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In my opinion, Aglaonemas are woefully underrepresented in the house plant community. They’re easy to care for and come in some pretty spectacular forms – I mean, check out the one above! It’s freaking PINK.
- Light: bright, indirect – medium
- Humidity: 50%+
- Temperature: 18C/65F – 24C/75F
- Watering: Water thoroughly when moisture metre reads 2/3
- Fertilise: general purpose fertiliser, monthly
- Potting medium: house plant soil with perlite
- Propagation: seed, division, cuttings
- Pests: mealybugs, aphids, scales and spider mites
- Bloom? yes, quite readily. Spathe and spadix
- Toxic? yes
I’m not entirely sure about the plural of aglaonema being aglaonemas, but Google and Grammarly appear to be in agreement, so aglaonemas it is.
Quick note: my first aglaonema was bought by my boyfriend from the discount section of the garden centre. It was droopy and sad, but apparently pest free. I suspect overwatering and lack of humidity was the culprit, so don’t disregard a bargain. Just check it for pests and keep it in isolation for a couple of weeks.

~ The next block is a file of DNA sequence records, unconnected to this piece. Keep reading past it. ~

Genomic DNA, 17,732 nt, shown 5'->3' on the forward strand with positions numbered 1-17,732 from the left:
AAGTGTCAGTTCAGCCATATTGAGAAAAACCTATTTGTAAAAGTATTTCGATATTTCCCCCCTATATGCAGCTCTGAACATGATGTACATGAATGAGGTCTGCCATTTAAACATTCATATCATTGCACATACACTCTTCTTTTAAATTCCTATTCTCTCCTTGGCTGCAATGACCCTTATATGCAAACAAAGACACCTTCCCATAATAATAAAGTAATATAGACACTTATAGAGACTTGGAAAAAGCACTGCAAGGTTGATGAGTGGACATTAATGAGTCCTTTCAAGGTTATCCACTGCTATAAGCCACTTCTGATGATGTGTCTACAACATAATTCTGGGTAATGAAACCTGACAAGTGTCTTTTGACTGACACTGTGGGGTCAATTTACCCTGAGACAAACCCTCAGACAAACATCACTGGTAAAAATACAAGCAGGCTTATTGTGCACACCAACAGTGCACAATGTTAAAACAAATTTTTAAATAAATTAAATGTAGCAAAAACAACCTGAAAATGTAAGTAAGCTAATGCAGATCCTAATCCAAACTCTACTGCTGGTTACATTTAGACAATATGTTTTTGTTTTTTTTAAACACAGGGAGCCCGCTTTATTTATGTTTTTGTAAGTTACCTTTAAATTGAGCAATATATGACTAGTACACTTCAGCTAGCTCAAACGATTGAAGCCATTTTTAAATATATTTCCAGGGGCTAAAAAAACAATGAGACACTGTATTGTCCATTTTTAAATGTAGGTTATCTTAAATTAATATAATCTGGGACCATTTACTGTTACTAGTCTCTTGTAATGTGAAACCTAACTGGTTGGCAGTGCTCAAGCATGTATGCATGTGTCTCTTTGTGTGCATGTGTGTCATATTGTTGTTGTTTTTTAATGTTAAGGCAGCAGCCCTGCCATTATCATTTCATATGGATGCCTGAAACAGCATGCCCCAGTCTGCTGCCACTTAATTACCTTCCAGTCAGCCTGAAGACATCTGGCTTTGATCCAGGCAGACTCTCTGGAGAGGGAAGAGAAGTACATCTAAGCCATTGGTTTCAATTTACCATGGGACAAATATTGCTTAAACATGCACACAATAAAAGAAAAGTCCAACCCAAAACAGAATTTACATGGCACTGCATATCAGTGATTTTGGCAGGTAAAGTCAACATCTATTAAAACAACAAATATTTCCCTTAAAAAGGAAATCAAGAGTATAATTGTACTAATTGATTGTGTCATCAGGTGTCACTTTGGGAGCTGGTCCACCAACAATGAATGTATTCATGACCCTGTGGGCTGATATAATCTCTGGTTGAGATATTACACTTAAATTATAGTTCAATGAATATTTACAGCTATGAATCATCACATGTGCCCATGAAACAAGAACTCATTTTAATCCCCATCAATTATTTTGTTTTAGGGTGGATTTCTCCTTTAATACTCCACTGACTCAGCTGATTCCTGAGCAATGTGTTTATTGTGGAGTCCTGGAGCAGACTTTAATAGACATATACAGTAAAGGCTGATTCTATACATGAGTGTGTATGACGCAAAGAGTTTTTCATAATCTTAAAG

Where do Aglaonemas come from?
Aglaonemas grow wild in the rainforests of south-east Asia – Thailand, Indonesia and Malaysia. The name Aglaonema means ‘shiny thread’ in Ancient Greece, apparently due to their shiny stamens. Alrighty then.
I do not know why they’re commonly referred to as Chinese Evergreens, and neither does Google.
Where should I put my Aglaonema?
Jokes, they like partial shade, but a bit of indirect bright light will be appreciated.
Aglaonemas don’t need to be on a windowsill, so experiment with any bare corners you have to see if it’ll thrive there.
Light conditions for Aglaonema
I’ve read that Aglaonema both can and can’t live under artificial light alone, so I’m thinking that medium light (or a grow light) is best for them.
Remember though, plants convert light into energy, of a bit of bright, indirect light will increase the growth rate of your Aglaonema.
Since they would naturally live beneath the rainforest canopy, the leaves are likely to burn if left in the sun, so put up a sheer curtain if you want your plant near a south or west-facing window.